Meanwhile, the NTSA yesterday announced that only four ride-hailing companies—Uber, Bolt, Little and Yego Mobility—had been licensed to operate in Kenya. In line with its mandate, the regulator asked companies to submit documents for licensing earlier in October. While the six companies submitted applications, only the aforementioned four have been approved at this time.
Meta—parent company of Facebook, WhatsApp and Instagram—is moving against defaulting advertisers with a new update.
The problem: According to Meta, monies from advertisers on its platform are recovered after 30 days—many times after the ad campaigns have run their course. Unfortunately, some advertisers refuse to pay after the ads have run.
Meta’s solution: Starting January 2023, Meta will start relying on credit reference bureaus (CRB) to build profiles of traders’ advertising on its platforms. These checks will help the company divide advertisers into two: invoiced advertisers who don’t have to pay for ads upfront and non-invoiced advertisers who have to pay upfront.
Section 4(c) of its Self-serve ad terms state: “By placing an Order, you authorise us to obtain your personal and/or business credit report from a credit bureau, either when you place an order or at any time thereafter.”
The new terms also let Meta charge a 1% per month interest on any outstanding payments from advertisers. 
“If your payment method fails or your account is past due, we may take additional steps to collect past due amounts. You will pay all expenses associated with such collection, including reasonable legal fees. Past due amounts will accrue interest at one percent per month or the lawful maximum, whichever is less,” the terms further state in Section 4(g).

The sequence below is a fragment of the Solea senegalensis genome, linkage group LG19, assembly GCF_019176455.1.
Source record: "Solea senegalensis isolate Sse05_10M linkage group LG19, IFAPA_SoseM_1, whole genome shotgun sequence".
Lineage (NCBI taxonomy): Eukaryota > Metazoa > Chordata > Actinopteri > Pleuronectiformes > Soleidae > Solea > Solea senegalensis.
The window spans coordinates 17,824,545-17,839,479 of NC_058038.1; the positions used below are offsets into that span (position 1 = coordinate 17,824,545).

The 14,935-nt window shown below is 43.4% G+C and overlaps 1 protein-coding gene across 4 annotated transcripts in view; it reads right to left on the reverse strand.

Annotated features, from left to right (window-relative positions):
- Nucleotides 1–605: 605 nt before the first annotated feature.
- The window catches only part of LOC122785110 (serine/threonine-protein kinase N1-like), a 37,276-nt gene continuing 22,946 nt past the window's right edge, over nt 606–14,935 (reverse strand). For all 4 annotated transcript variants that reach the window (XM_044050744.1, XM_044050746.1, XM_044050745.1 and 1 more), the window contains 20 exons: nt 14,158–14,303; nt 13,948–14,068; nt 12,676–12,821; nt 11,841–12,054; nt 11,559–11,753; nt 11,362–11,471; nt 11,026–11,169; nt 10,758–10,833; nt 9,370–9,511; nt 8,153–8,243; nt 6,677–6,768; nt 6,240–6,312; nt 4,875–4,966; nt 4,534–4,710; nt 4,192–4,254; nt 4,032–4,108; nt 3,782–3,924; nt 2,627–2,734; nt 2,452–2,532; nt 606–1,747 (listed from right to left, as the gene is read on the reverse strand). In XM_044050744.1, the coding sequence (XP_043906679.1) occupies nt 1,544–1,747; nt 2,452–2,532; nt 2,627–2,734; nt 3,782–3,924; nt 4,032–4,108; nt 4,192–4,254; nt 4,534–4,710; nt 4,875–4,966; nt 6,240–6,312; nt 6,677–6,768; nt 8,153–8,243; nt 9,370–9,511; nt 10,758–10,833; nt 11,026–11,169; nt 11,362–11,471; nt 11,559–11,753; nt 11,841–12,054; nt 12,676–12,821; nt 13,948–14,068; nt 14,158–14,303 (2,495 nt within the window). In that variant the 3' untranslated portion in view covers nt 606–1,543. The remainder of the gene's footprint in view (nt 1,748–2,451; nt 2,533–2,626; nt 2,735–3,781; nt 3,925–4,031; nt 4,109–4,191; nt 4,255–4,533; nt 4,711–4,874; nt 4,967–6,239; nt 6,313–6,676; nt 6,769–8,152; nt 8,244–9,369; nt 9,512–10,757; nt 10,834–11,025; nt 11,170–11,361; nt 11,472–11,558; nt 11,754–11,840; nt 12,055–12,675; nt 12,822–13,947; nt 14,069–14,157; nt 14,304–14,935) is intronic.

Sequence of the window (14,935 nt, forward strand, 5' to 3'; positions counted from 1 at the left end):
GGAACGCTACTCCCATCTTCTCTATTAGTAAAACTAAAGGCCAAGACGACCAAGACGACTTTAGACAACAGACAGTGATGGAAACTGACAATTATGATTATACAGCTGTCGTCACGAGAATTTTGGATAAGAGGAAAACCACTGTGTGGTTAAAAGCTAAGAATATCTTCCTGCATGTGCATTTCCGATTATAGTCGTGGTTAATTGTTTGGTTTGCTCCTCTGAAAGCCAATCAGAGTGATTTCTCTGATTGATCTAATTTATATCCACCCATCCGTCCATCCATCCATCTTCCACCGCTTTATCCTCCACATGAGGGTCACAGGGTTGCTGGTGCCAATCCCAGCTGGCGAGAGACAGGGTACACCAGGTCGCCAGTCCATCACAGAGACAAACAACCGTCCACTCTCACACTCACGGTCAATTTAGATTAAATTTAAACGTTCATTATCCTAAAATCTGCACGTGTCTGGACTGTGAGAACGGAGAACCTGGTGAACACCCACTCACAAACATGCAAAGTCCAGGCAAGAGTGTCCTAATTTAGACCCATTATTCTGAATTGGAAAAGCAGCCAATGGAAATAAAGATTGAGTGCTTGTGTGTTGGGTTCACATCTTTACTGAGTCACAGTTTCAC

Big picture: For Kenya, these new terms come at a conflicting time for countries like Kenya where a new regime by recently-elected president, William Ruto, has promised to quash the blacklisting of defaulters on CRBs. 
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Image source: CNN

Last week, Tesla CEO Elon Musk finally completed his Twitter buyout, and promptly fired three of Twitter’s executives, including ex-CEO Parag Agrawal.
Since then, all hell has broken loose on the front and backend of Twitter with racial slurs increasing by 500% since the takeover—a tribute to Musk’s cry for free speech—and supposed layoffs at Twitter.
What’s up?
According to a report by The NewYork Times, Musk ordered that company-wide layoffs should be effected at Twitter before November 1, the same day employees were scheduled to receive stock grants as part of their compensation plans.
While Musk responded to a snippet from an article published by the New York Times with “false”, it is not clear if he meant the entire article or just the part about denying them stock grants.
What we do know
A $20 monthly fee for the verification badge. 
Verified users will have to pay $20 per month to keep their cute blue ticks, or risk ticking Musk off. Last Friday, the also new CEO gave the directive to change the company’s homepage. While unregistered users who visited the homepage were previously directed to a sign-up form, they will now be redirected to the Explore page where they can see all trending news and hashtags.
The 8th edition of the Africa Fintech Summit is set to hold from November 2–4, 2022, in Cape Town, South Africa, at the Cape Town International Convention Centre (CTICC).
Focused on driving exponential growth in fintech adoption, Africa Fintech Summit brings together Africa’s fintech innovators, business leaders, tech experts, policymakers, and investors at the forefront of Africa’s fintech transformation. Speakers include TeamApt CEO Tosin Eniolorunda, Paystack CEO Shola Akinlade, and Omosalewa Adeyemi, Global Head of Expansion and Partnership, Flutterwave.
Register here for the #AFTSCapeTown: https://bit.ly/AFTSCTTickets.
The Next Wave: We should be building cyborgs in Africa, not Androids. 
Meet the 19-year-old Kenyan building robotic dogs to keep soldiers safe.
Written by – Timi Odueso, Caleb Nnamani & Hannatu Asheloge

Edited by – Koromone Koroye